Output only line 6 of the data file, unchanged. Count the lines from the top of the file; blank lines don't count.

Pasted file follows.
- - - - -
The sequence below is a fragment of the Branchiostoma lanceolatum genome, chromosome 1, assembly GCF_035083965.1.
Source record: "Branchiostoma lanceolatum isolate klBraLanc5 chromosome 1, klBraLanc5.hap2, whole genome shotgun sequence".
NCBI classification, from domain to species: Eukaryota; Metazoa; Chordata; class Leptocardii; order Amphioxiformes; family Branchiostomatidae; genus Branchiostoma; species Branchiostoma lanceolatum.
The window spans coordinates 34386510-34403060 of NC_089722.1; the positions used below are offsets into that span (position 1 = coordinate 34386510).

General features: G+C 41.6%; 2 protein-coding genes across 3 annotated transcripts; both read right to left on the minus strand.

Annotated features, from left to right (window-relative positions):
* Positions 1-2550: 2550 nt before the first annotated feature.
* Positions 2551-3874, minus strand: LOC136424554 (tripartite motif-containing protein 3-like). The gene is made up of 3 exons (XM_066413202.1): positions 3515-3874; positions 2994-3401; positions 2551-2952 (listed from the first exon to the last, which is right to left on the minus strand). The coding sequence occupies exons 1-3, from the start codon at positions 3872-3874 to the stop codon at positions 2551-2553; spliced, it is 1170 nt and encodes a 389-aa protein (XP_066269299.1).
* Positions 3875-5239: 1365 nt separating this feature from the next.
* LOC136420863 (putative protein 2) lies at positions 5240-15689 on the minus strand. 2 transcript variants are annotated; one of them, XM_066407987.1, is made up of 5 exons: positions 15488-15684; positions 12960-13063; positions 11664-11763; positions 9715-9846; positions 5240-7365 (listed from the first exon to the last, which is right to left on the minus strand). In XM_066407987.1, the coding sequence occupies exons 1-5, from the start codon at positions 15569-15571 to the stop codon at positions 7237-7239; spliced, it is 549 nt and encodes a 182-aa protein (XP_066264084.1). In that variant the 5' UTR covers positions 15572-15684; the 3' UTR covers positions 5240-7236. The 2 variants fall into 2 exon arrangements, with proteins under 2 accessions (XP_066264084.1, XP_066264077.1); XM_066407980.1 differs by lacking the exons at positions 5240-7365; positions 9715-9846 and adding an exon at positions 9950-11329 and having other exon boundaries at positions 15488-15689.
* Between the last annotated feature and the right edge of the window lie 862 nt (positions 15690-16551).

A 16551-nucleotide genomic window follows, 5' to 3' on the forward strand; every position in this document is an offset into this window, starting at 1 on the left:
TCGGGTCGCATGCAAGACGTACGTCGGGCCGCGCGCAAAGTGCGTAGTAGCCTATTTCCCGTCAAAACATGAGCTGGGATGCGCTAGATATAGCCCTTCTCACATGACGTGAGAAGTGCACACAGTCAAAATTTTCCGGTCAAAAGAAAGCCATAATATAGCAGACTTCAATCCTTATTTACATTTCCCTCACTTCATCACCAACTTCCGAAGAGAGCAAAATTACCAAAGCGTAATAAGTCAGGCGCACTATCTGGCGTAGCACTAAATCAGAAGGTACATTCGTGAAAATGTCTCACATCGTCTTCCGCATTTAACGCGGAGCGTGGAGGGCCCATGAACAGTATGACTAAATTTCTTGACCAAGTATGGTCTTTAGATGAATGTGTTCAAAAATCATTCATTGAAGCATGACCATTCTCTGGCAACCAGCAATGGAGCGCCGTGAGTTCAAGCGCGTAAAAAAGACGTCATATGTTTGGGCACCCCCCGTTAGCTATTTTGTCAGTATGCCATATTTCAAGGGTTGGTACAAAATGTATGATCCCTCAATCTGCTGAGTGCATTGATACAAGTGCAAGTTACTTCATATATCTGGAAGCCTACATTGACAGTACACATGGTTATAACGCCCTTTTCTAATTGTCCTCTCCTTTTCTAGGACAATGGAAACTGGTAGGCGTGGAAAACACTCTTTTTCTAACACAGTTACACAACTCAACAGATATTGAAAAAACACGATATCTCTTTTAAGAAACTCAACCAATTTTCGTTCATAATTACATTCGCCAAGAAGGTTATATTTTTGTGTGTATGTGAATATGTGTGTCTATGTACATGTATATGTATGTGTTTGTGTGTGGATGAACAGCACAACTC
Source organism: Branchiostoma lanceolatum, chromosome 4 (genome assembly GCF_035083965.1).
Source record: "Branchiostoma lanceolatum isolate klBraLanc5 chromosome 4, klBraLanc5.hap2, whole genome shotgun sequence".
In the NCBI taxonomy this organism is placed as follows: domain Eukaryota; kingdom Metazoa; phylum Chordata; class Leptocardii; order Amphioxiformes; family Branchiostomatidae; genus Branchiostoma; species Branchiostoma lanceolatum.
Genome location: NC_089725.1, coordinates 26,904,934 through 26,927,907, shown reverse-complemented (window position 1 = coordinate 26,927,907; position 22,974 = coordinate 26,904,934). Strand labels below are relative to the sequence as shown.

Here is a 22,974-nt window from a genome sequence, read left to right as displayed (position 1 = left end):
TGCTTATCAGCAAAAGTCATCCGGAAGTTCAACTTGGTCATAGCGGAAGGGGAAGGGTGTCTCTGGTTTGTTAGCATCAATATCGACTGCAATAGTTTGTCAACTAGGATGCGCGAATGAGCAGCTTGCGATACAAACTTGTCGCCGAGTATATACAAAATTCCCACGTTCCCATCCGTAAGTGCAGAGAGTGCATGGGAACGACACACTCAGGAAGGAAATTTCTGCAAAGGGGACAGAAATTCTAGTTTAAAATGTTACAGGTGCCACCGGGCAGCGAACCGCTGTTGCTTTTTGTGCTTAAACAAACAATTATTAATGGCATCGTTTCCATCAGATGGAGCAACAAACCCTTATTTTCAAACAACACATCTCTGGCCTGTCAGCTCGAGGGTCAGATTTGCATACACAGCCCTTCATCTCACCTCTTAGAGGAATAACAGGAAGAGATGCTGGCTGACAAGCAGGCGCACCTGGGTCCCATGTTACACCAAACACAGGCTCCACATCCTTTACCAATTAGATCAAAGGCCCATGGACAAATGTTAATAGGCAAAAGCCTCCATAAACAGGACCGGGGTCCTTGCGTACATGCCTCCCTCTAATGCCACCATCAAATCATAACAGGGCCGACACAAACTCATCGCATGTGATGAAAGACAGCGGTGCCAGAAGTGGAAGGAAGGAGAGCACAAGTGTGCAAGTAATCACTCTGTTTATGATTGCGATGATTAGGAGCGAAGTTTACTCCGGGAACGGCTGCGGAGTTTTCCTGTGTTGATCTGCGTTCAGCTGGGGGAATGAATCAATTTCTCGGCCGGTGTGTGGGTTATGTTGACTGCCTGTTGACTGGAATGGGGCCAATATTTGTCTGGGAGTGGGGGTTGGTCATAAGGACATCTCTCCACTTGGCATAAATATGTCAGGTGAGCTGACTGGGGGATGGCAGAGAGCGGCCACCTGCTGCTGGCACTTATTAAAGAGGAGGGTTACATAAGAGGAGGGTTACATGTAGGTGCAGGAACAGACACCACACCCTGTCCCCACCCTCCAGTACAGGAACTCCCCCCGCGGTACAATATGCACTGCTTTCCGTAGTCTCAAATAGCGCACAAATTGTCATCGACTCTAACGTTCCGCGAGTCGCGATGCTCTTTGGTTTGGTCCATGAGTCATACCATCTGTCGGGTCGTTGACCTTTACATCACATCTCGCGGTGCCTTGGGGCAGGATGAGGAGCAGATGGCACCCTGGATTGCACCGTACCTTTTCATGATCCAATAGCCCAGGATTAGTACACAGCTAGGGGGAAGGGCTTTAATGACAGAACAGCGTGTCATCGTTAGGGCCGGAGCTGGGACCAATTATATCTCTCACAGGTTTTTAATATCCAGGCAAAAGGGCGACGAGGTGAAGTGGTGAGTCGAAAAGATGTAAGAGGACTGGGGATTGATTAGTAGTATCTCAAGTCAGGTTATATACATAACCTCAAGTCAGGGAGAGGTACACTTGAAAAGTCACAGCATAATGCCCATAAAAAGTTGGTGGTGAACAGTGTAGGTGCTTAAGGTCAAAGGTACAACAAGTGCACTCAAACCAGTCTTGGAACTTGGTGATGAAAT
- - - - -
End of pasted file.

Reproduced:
Annotated features, from left to right (window-relative positions):